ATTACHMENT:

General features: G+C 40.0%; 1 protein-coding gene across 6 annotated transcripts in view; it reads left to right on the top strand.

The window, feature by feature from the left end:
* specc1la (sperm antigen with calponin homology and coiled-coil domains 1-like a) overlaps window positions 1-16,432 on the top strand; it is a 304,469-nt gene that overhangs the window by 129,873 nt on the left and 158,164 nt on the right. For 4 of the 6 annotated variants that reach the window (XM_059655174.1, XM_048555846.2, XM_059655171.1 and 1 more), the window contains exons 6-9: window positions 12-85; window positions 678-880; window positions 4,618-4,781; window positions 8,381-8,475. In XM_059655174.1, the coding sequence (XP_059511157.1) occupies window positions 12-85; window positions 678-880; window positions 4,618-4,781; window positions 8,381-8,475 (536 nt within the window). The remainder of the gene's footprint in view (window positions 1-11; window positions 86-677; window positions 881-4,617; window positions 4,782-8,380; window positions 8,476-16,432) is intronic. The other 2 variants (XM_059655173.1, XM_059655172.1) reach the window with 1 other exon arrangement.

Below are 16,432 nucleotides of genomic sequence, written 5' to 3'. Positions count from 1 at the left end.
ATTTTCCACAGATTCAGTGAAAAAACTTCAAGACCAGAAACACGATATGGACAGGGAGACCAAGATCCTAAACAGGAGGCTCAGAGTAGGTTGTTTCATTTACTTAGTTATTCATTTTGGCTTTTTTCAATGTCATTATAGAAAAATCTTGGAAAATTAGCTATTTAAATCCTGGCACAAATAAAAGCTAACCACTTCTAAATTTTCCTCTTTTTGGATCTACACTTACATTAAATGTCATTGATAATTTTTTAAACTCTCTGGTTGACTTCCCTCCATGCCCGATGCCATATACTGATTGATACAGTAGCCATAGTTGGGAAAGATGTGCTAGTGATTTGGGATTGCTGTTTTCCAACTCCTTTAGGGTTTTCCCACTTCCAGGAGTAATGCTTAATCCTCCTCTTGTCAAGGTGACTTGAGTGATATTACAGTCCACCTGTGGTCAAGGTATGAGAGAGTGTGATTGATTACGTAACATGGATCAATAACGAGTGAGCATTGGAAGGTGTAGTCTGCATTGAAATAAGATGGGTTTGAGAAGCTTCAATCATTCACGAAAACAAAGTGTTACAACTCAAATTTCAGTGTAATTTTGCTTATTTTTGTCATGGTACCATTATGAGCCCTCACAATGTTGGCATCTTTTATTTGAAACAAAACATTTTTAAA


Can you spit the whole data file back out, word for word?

General features: G+C 40.0%; 1 protein-coding gene across 6 annotated transcripts in view; it reads left to right on the top strand.

The window, feature by feature from the left end:
* specc1la (sperm antigen with calponin homology and coiled-coil domains 1-like a) overlaps window positions 1-16,432 on the top strand; it is a 304,469-nt gene that overhangs the window by 129,873 nt on the left and 158,164 nt on the right. For 4 of the 6 annotated variants that reach the window (XM_059655174.1, XM_048555846.2, XM_059655171.1 and 1 more), the window contains exons 6-9: window positions 12-85; window positions 678-880; window positions 4,618-4,781; window positions 8,381-8,475. In XM_059655174.1, the coding sequence (XP_059511157.1) occupies window positions 12-85; window positions 678-880; window positions 4,618-4,781; window positions 8,381-8,475 (536 nt within the window). The remainder of the gene's footprint in view (window positions 1-11; window positions 86-677; window positions 881-4,617; window positions 4,782-8,380; window positions 8,476-16,432) is intronic. The other 2 variants (XM_059655173.1, XM_059655172.1) reach the window with 1 other exon arrangement.

Below are 16,432 nucleotides of genomic sequence, written 5' to 3'. Positions count from 1 at the left end.
ATTTTCCACAGATTCAGTGAAAAAACTTCAAGACCAGAAACACGATATGGACAGGGAGACCAAGATCCTAAACAGGAGGCTCAGAGTAGGTTGTTTCATTTACTTAGTTATTCATTTTGGCTTTTTTCAATGTCATTATAGAAAAATCTTGGAAAATTAGCTATTTAAATCCTGGCACAAATAAAAGCTAACCACTTCTAAATTTTCCTCTTTTTGGATCTACACTTACATTAAATGTCATTGATAATTTTTTAAACTCTCTGGTTGACTTCCCTCCATGCCCGATGCCATATACTGATTGATACAGTAGCCATAGTTGGGAAAGATGTGCTAGTGATTTGGGATTGCTGTTTTCCAACTCCTTTAGGGTTTTCCCACTTCCAGGAGTAATGCTTAATCCTCCTCTTGTCAAGGTGACTTGAGTGATATTACAGTCCACCTGTGGTCAAGGTATGAGAGAGTGTGATTGATTACGTAACATGGATCAATAACGAGTGAGCATTGGAAGGTGTAGTCTGCATTGAAATAAGATGGGTTTGAGAAGCTTCAATCATTCACGAAAACAAAGTGTTACAACTCAAATTTCAGTGTAATTTTGCTTATTTTTGTCATGGTACCATTATGAGCCCTCACAATGTTGGCATCTTTTATTTGAAACAAAACATTTTTAAA